A Wakeup Call

Written by Jordan Cooley

CW : Don’t drink and drive; suicide allusion; car crash

I watched a woman on a motorcycle wreck into a pedi-cab on the South Congress bridge last week.

We were walking on the other side of the road when I saw the skid, the fall, the sparks. She sent both her body and the biker’s tumbling into the road. As we watched cars swerve around them, the seconds slowed.

I could hear Spencer* calling 911 as we ran across traffic. Alex* was the first to reach her, to help her to her feet. I picked up scattered belongings : a phone, a debit card, a speaker. The man on the bike had already moved his cab to the sidewalk.

We were all relieved that she had been wearing a helmet; relieved that the scrapes on her arms and legs were minor, only a bit of blood spread across the pavement; relieved that the man’s cab was his only injury.

When my eyes met the woman’s, I saw myself. Last summer, I fell asleep while driving home from a bar. In theory, after three beers, I should’ve been fine. In reality, though, I hadn’t been eating. I hadn’t slept well in days. Finding out your partner of over three years, with whom you lived, cheated on you does that to the body. Or at least, it did to mine.

We all could tell she was a bit drunk. She tried to say that she didn’t need 911, that home was right around the corner, that she could have sworn someone had slammed on their breaks which caused her to slam on hers which caused her to skid into him.

And all I could think of was: What are we to do with these brushes of tragedy? Of these wakeup calls that show us how far we are dipping?

The immediate feeling when I woke up to my wrecked car was disbelief. How could I, a daughter of a cop, a woman who grew up with alcoholics in the family, a niece to a woman who had been convicted and jailed for a DWI be here?

I remember frantically searching for my phone before anything else. I remember stepping out of the car, saying over and over again, “This didn’t happen.” I remember seeing my smashed front end and dropping to my knees, bawling.

I remember the homeless woman who sat next to me and said over and over again, “At least you’re alive.”

It wasn’t until the next morning that I had the realization that I couldn’t let someone, no matter what they did to me, affect me so badly that I fail myself. That I forget that I am worth food and love and kindness. That I am worth seeing another day, another blue sky, another dance, another failing. Whatever god there was that allowed me to fall far enough to see how broken I had become, was also the god that protected me enough to show me that not all was lost. That I still had time. Have time. That I am worth investing in myself. That this break up wasn’t going to be the end of me. My ex didn’t control that.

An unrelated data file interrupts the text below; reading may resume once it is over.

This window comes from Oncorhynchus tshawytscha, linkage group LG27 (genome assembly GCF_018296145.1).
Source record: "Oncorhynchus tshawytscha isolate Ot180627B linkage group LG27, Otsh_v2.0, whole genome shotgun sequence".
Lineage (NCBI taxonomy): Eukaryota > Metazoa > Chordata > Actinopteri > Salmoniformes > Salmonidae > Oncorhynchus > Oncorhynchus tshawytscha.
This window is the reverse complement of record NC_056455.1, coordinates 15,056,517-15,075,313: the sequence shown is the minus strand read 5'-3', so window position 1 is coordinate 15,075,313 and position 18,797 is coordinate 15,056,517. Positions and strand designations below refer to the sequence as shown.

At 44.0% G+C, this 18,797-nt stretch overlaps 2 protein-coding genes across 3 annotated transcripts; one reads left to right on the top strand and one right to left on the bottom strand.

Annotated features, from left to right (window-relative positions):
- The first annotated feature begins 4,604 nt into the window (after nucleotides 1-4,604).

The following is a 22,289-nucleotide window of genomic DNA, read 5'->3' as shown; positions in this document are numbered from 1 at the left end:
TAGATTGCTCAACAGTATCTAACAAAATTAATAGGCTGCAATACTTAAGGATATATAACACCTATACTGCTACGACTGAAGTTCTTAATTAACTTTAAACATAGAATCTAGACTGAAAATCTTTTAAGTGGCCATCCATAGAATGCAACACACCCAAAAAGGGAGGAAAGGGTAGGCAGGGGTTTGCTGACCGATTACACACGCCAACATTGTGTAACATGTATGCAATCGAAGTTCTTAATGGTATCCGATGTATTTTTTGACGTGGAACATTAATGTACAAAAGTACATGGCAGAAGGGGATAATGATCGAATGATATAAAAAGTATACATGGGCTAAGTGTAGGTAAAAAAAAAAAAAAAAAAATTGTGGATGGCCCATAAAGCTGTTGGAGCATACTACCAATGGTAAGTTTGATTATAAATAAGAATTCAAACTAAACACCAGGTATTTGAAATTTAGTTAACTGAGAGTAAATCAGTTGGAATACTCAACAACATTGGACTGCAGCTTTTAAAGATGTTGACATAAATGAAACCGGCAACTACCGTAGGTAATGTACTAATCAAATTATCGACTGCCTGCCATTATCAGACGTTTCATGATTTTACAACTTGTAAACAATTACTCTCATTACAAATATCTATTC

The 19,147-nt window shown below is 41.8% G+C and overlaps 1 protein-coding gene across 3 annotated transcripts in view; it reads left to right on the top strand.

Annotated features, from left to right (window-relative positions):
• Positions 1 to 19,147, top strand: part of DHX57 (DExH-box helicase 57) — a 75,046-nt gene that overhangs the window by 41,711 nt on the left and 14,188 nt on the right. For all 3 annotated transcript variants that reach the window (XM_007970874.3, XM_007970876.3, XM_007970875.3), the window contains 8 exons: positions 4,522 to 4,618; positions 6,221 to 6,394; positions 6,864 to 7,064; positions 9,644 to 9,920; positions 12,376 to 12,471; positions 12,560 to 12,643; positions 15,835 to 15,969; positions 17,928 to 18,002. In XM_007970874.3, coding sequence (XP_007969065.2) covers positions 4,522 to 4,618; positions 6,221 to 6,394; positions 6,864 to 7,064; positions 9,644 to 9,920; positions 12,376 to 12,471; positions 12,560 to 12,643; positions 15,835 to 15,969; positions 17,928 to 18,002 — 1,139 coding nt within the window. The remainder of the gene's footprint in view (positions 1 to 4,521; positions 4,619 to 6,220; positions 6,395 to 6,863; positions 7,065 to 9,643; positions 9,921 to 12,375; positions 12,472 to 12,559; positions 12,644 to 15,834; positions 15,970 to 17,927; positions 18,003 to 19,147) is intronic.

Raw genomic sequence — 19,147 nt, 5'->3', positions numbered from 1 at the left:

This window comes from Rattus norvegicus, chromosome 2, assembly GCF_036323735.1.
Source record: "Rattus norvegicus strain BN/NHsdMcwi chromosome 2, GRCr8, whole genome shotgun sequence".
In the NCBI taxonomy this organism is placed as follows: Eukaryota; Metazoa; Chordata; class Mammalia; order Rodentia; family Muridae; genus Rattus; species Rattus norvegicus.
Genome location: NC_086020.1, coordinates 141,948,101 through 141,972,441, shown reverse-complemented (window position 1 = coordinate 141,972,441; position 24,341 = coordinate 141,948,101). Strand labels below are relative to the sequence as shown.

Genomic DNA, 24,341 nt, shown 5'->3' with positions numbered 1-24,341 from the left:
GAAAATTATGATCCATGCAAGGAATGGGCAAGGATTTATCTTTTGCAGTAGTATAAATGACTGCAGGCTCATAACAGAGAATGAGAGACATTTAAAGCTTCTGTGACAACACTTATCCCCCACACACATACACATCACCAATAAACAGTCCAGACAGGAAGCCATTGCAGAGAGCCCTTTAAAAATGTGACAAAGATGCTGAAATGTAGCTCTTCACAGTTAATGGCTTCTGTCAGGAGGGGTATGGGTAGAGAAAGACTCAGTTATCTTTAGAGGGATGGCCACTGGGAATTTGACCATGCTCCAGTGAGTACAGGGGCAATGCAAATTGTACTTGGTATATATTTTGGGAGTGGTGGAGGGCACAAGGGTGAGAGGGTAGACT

The crash made me realize that this is my life and the decisions I make will affect me and the people I love.

I wish I could have said this to the woman on the bridge: That it doesn’t matter the reasoning why you almost forever altered both your lives.

It matters that you’re both still alive.

So, what will we do with this chance? Do you see it? Do you see how lucky we are? That we walked away from these accidents, with barely an injury? That there are people and experiences in our lives worth living for?

Every day since my crash I have asked myself how I am making the most of what I am given. There are days that I am able to answer with pride and others where I feel so small, I can’t look in the mirror. I am still overcoming the shame from that summer, but I refuse to let it keep me from living.

Instead, I look at it as a catalyst for my most intense and rewarding growth; a reminder that I want to be alive, that I get another chance to make positive change in my world and hopefully, in others.



*names were changed


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Jordan Cooley is a writer and self taught artist in Austin, TX. She graduated from Texas A&M with a degree in English and has worn many hats, including Slam Master and President of a poetry non-profit called Mic Check, financial analyst for JP Morgan, researcher and executive assistant for AmeriCatalyst and now bartender at Better Half Bar. Each day, she is feverishly working towards becoming a better ally, a more nuanced writer, and a woman who accepts the goofy slips and slides of life. Follow on Insta @jarcy_ and on Twitter @jrcooley_ to see what kind of falls she makes on the daily.

Chelsea Francis